Iron is one of the essential micronutrients necessary for plant development and fish growth in aquaponics systems. It is an important element for plant photosynthesis and many other cellular functions. With regards to fish, iron is an integral component of proteins involved in cellular respiration and oxygen transfer.
Iron deficiency is common in aquaponics systems because of the low amounts of iron in commercial fish feeds. Therefore, iron supplementation is needed to ensure the optimal growth of plants. This article discusses different ways of supplementing iron and how to identify an iron deficiency in your aquaponics system.
Why is Iron Important?
Iron is one of the essential elements on the planet. It is an important plant and animal nutrient vital to an aquaponics system.
Plants and iron
Iron serves many functions in plant growth. Iron is involved in the production of chlorophyll, which gives plants oxygen and its healthy green color. Without enough iron, plants cannot produce chlorophyll, which will cause retarded plant growth. Iron also plays an integral part in the plant's ability to process oxygen and carry it throughout plant cells from root to leaf tip.
Animals and Iron
Humans and animals need iron to make hemoglobin, which helps bind and deliver oxygen to the body.
How Iron Deficiency Affects Plants in Aquaponics
All plants will be at risk when an iron deficiency occurs in your aquaponics system. This is because, without the necessary levels of iron, chlorophyll production slows or stalls. The oxygen and other nutrients will be unavailable to other parts of the plant, which can cause stunted growth on leaves and stems, prevent seeds, flowers, and fruit growth and will damage the existing leaves. An iron deficiency in your aquaponics system may lead to plant loss or failure of the entire system.
How to Identify Iron Deficiency in Aquaponics Plants
The two ways of identifying an iron deficiency in your aquaponics plants are:
1. By Doing a Visual Test
Identifying an iron deficiency is generally straightforward. This is because once the levels of iron are low, plants will start to show various visual signs, which are:
- Chlorosis or yellowing of the leaves that resemble a spidery weblike pattern on the leaves with the leaf veins remaining green.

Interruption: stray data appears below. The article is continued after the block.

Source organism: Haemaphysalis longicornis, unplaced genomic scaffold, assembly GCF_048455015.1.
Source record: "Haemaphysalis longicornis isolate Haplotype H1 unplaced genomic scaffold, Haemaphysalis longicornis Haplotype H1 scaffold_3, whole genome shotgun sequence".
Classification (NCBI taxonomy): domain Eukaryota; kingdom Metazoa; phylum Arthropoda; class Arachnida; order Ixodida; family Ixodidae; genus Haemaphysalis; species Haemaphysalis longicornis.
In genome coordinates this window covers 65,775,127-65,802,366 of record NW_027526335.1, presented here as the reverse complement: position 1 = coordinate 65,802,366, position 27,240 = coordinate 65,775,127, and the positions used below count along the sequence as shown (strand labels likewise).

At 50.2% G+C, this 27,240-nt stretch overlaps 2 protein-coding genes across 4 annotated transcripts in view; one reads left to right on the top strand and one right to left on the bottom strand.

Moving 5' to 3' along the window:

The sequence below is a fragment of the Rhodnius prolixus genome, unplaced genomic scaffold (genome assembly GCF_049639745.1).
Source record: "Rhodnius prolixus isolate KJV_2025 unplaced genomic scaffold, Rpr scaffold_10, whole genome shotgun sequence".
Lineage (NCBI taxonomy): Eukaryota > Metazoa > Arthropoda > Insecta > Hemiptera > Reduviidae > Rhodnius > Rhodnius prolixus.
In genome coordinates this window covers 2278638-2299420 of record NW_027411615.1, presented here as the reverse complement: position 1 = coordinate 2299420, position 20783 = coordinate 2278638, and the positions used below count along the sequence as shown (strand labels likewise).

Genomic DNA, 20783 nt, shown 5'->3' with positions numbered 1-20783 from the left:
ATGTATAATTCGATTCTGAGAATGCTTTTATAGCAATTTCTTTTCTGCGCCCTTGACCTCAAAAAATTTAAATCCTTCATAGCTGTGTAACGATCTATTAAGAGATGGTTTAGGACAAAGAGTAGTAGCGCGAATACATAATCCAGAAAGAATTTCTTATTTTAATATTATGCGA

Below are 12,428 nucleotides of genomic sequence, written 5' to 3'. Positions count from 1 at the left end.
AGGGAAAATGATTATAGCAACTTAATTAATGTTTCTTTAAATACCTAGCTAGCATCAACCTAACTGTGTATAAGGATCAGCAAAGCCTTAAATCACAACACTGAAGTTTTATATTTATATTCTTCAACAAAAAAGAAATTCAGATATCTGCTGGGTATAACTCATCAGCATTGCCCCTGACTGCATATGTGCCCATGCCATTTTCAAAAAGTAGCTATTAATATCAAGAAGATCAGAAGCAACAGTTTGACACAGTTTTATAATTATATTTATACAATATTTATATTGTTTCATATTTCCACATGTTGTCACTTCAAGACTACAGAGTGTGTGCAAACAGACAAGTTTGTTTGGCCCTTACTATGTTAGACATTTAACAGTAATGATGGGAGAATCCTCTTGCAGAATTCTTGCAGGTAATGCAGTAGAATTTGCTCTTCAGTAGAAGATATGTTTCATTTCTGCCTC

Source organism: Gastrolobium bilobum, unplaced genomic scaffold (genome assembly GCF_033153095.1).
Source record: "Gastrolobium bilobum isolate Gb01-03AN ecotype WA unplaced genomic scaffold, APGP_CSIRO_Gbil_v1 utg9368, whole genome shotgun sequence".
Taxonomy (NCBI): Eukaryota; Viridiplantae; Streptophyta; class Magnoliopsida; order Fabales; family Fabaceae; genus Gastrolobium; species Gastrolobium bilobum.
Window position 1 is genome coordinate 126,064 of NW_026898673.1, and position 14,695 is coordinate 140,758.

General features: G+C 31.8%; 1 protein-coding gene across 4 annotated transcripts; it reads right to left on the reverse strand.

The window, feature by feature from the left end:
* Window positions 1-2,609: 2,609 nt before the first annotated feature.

- Leaves may turn whitish before dying.
- Stunted plant growth.
2. By Using Testing Kits Such as Iron Checker
Testing kits are also available to determine an iron deficiency in aquaponics systems. These testing kits will give you a clear indication of how much iron is available in the water. With these devices, you can easily read the amount of iron in water at ppm. When reading the result, remember that the ideal range is 2-3 ppm. A reading of 1.5 ppm showed an iron deficiency.
How to Treat Iron Deficiency
In treating iron deficiency in your aquaponics system, it is essential to consider the severity of the deficiency, as this will affect the way that iron is added to the system. If the deficiency is severe and causing problems with plant health, it may be better to supplement iron by spraying it on the plant's leaves. This method will provide a more concentrated dose directly into the plant and can quickly help remedy the deficiency.
You can also choose to supplement the tank with iron.
Another thing to consider is the system's pH. A balanced pH can help your plants quickly recover from the effects of iron deficiency. A higher pH makes it difficult for the plant to absorb the available iron in the system.
There are many types of iron, but chelated iron is the one that works best in aquaponics systems because it dissolves easily in the water. When using chelated iron, you also need to know the difference between EDTA and DTPA. EDTA is a toxic version often used as a weed killer, while DTPA is an effective fertilizer and easily dissolves in the water.
How Much Iron Do You Need to Add to Your Aquaponics System
Dr. Rakocy of the University of the Virgin Islands (UVI) created a standard dosing of 2 mg/liter of water and 7.58 mg/gal of pure iron every three weeks. You also need to check on the percentage of iron in the product you are using. If you use a product with 10% iron, you must add 76 mg of iron to every gallon of water every three weeks.
Another method of dosing iron is going from the measurements of the iron meter. First, you need to measure the current iron level in your system and then apply the following formula:
Desired iron level -actual ppm reading += amount of iron to added (ppm)
Amount of iron to be added (ppm) x (100.percentage of iron in supplement) = mg/liter
A system with 100 gallons has an iron measurement of 1.9 ppm. (I'm using chelated iron with 10% DTPA)
So, 2.5 ppm - 1.9 ppm = 0.6 ppm
0.6 ppm x (100/10) = 6 ppm or 6 mg/liter
100 gallons = 378 liter
378 x 6 mg = 2268 mg or 2.268 grams of iron need to be added to the system.
Preventing Iron Deficiency in Aquaponics Plants
Once the iron deficiency in your aquaponics system is addressed, you must take steps to prevent further issues. It is common for established systems to need additional iron from time to time, as both fish and plants need this nutrient for overall health and growth.
To prevent the iron deficiency from happening again, you have to ensure to have a 10% chelated iron at hand at all times. Regular monitoring and water testing will ensure your system is balanced and healthy. For prevention, you can set a regular iron supplementation schedule, such as adding iron every two or three weeks. Checking your system's level will also ensure your plants will absorb the nutrients present in the system.
Plants need nutrients to grow healthy and thrive. So an aquaponics grower must be vigilant in preventing and treating any deficiency that may occur. Checking and testing the water regularly and ensuring the pH level is in its ideal range can help prevent any issues, so take time to monitor your system regularly.